Basic tools for all striking art

Discussion on the three big Chinese internals, Yiquan, Bajiquan, Piguazhang and other similar styles.

Basic tools for all striking art

Postby johnwang on Fri Jun 05, 2020 11:57 am

If we just look at the striking art, the following tools are needed.

- Jab, cross, hook, uppercut.
- Front heel kick, font toe kick, roundhouse kick, side kick.

Should a MA teacher teaches those tools to his students first before get into any solo form training? Those 8 tools can be linked into a short form as:

- Right front heel kick. left front toe kick, right roundhouse kick, right side kick, right jab, left cross, right hook, left uppercut.

This form then can be repeated and reverse the left and right so left side and right side will be balanced.

- Left front heel kick. right front toe kick, left roundhouse kick, left side kick, left jab, right cross, left hook, right uppercut.

Can we make this short form (or something similar) for all striking art systems on this planet?

Your thought?
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Re: Basic tools for all striking art

Postby pacman161 on Fri Jun 05, 2020 10:21 pm

Chinese styles in general don't really jab. And internal styles kick very little.
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Re: Basic tools for all striking art

Postby Bao on Fri Jun 05, 2020 11:22 pm

johnwang wrote:If we just look at the striking art, the following tools are needed.

- Jab, cross, hook, uppercut.
- Front heel kick, font toe kick, roundhouse kick, side kick.


Why do you believe they are always needed?

Should a MA teacher teaches those tools to his students first before get into any solo form training?


IMHO, the most important for students to learn is body mechanics and footwork. But mechanics are very different in different arts. So how would you teach your students to Jab, cross, hook, uppercut with good power? How will you teach you students to Jab, cross, hook, uppercut?
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Re: Basic tools for all striking art

Postby Trick on Sat Jun 06, 2020 12:12 am

Then advanced class, we include to the form- elbow, knee, and headbutting. ?
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Re: Basic tools for all striking art

Postby Trick on Sat Jun 06, 2020 12:16 am

And the philosophy is - “attack is best Defence” So only striking needed, strike first, and strike hard.
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Re: Basic tools for all striking art

Postby GrahamB on Sat Jun 06, 2020 1:08 am

I'd say the most important tool is footwork.
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Re: Basic tools for all striking art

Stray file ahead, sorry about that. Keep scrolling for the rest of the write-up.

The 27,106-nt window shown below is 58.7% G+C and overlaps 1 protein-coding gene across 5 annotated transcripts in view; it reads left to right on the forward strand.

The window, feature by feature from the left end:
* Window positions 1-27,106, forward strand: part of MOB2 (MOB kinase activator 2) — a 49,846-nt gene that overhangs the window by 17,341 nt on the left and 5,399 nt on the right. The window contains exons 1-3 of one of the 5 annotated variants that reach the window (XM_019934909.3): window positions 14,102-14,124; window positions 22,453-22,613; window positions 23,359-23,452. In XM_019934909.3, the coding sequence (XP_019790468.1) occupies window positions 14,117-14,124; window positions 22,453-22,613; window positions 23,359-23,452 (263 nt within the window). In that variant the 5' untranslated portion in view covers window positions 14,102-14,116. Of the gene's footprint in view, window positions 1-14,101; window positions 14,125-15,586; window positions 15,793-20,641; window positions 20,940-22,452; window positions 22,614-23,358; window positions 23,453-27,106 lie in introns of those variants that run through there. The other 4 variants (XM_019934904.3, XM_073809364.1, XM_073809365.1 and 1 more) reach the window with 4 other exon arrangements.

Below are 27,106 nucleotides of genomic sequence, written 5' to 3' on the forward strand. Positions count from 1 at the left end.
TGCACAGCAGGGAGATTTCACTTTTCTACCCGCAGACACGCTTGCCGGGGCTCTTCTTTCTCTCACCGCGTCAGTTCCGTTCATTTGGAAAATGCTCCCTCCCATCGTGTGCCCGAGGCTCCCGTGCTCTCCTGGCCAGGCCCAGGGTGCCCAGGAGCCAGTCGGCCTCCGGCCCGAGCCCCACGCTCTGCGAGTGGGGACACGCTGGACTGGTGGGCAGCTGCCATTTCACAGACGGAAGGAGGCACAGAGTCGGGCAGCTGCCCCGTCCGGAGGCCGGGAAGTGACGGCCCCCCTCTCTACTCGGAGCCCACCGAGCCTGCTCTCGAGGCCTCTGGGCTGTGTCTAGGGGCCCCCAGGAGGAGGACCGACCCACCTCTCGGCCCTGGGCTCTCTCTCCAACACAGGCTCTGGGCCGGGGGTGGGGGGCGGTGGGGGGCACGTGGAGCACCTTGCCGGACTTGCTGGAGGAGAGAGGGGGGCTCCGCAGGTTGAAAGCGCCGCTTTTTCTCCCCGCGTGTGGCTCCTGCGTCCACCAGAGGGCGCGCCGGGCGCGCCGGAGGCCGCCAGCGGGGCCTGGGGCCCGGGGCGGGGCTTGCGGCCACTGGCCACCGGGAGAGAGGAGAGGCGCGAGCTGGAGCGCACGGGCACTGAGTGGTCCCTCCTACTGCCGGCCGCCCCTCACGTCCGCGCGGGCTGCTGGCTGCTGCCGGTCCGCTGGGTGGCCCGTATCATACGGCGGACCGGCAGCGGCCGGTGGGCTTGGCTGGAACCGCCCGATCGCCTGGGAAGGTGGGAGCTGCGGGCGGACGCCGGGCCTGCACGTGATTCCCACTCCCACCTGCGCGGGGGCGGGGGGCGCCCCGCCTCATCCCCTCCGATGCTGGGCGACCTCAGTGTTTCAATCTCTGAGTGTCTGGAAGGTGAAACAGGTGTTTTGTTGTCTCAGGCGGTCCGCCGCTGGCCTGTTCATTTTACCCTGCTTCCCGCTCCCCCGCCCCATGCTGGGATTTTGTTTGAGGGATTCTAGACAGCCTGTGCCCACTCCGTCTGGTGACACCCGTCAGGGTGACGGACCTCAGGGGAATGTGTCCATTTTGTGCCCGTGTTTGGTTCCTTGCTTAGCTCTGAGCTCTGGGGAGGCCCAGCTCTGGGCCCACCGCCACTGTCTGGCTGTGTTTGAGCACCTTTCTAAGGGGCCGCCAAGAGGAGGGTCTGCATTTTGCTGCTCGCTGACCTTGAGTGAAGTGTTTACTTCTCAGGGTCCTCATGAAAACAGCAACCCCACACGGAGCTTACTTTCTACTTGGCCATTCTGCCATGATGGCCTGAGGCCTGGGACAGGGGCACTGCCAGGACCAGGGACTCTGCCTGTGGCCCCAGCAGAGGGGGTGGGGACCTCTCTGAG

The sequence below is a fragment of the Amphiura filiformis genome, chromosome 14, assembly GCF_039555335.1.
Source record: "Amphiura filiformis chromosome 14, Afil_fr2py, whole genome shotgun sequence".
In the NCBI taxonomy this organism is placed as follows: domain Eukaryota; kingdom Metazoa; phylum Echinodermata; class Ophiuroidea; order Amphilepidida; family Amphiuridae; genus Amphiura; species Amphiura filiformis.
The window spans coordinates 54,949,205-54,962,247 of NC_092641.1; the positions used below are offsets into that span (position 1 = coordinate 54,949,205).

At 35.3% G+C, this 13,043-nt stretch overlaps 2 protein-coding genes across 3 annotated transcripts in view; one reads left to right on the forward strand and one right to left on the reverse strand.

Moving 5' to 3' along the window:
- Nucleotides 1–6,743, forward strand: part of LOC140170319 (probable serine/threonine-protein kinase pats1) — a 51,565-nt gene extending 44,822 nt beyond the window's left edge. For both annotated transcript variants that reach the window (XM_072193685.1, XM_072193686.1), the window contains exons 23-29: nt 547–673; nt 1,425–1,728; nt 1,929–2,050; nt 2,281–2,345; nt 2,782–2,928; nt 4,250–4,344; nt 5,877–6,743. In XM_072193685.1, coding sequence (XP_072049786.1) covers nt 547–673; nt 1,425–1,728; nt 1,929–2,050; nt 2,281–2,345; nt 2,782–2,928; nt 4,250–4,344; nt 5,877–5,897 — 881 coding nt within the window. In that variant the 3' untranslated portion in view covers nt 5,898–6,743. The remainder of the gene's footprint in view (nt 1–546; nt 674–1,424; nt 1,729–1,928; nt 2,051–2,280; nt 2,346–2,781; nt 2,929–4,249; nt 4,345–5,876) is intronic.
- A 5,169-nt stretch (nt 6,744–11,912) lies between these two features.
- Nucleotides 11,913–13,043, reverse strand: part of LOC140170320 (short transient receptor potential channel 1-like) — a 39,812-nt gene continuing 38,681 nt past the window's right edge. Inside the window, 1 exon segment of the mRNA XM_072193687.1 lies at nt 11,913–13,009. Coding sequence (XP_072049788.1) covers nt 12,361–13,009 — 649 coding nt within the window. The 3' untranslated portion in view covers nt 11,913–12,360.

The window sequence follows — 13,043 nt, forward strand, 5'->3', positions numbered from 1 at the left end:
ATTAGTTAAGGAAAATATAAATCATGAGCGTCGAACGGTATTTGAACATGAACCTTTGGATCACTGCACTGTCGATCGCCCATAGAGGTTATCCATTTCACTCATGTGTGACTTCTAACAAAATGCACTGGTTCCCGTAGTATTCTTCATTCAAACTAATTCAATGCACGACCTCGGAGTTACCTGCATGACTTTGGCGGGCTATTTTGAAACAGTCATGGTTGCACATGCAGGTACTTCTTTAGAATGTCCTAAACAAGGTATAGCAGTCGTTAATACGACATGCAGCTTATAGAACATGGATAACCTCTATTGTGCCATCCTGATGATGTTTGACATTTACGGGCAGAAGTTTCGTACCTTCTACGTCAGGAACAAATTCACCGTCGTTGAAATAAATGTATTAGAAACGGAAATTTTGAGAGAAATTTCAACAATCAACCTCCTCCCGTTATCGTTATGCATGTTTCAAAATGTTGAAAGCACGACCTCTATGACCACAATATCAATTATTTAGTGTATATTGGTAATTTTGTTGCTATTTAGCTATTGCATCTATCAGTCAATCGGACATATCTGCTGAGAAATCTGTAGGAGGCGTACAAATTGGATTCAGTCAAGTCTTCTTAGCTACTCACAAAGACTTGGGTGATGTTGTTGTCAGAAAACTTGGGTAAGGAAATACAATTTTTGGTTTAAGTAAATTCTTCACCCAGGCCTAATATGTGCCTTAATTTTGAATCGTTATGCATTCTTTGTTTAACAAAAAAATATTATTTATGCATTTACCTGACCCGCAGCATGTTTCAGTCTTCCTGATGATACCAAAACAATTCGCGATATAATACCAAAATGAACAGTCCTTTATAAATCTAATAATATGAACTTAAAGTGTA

Postby .Q. on Sat Jun 06, 2020 3:56 am

I teach a few traditional basic hand drills 1st, which somewhat abstractly trains jab and cross. But I do have them start out hitting pads w/ jab and straight very early on. I actually prefer new students to focus on basic drills before forms because forms take longer to see results. I want development as fast as possible. You never know how much longer a person will get to train.
One time I held a Xingyi seminar and I realized in 2 hours I only taught the basic drill for Pi. I didn't even have time to teach the form because I went through the standard basic Pi drill, explanation of force vectors, traditional applications and more lively application drills.
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Re: Basic tools for all striking art

Postby johnwang on Sat Jun 06, 2020 7:14 pm

GrahamB wrote:I'd say the most important tool is footwork.

For beginners, they start with static punch and the footwork is not needed. The footwork will come in during the intermediate level training when they train dynamic punch.

Bao wrote:Why do you believe they are always needed?

My wife gave me a toolbox that contain many tools. There are some tools that I have not used yet. I may use it someday in the future.

Bao wrote:So how would you teach your students to Jab, cross, hook, uppercut with good power? How will you teach you students to Jab, cross, hook, uppercut?

I also add in back fist, hammer fist, and side punch (similar to XingYi Heng Chuan) into the list so the transition will be smooth.

For

1. beginner - punch coordinates with back foot landing.
2. intermediate - punch coordinates with front foot landing.

1. Cross - Step in left foot with right cross.
2. Hook - Step left foot to the right with left hook.
3. Back fist - Step in left foot with left back fist.
4. Uppercut - Step in right foot with right uppercut.
5. Hammer fist - Step in right foot with right hammer fist.
6. Jab - Step in left foot with left jab.
7. Side punch - Step in right foot with right side punch.

.Q. wrote:One time I held a XingYi seminar and I realized in 2 hours I only taught the basic drill for Pi. I didn't even have time to teach the form because I went through the standard basic Pi drill, explanation of force vectors, traditional applications and more lively application drills.

I feel the same way too. In order to force students to remember that a back ankle foot sweep will require you to bend your knee before sweeping, I add in a monkey stance between the bow-arrow stance and the finish of the sweep.

It takes time to explain detail of the Shenfa, power generation, body coordination, and ..., when you teach a form, you may not spend enough time in such detail.
Last edited by johnwang on Sat Jun 06, 2020 7:15 pm, edited 1 time in total.
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Re: Basic tools for all striking art

Postby dspyrido on Sun Jun 07, 2020 4:06 pm

Throw in elbows, knees and head strikes and you've got a deal. Often ignored but very useful.

Or swap in basic blocking, evasion (slip, sway, roll) and stepping with distancing.

I would choose these basics over round and side kicks. A good round kick takes a lot longer to develop than a straight knee. Or another alternative is a stomp kick is easier to perform yet can also act as a block.